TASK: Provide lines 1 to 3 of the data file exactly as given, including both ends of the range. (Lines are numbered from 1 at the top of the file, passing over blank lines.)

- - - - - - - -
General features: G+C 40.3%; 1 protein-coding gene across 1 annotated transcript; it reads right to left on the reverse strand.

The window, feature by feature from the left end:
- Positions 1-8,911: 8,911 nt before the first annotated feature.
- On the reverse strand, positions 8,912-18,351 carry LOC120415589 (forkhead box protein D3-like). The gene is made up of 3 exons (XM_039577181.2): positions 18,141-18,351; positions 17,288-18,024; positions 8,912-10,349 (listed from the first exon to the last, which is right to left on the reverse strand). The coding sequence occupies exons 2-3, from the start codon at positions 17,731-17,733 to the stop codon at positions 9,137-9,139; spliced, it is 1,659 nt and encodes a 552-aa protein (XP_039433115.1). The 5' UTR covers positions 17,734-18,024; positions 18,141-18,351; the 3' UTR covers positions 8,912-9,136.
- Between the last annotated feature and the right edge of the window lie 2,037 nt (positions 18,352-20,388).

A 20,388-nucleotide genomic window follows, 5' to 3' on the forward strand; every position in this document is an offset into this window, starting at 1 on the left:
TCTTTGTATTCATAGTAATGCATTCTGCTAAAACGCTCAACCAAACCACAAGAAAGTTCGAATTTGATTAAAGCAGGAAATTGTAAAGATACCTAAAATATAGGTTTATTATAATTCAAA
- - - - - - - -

General features: G+C 40.3%; 1 protein-coding gene across 1 annotated transcript; it reads right to left on the reverse strand.

The window, feature by feature from the left end:
- Positions 1-8,911: 8,911 nt before the first annotated feature.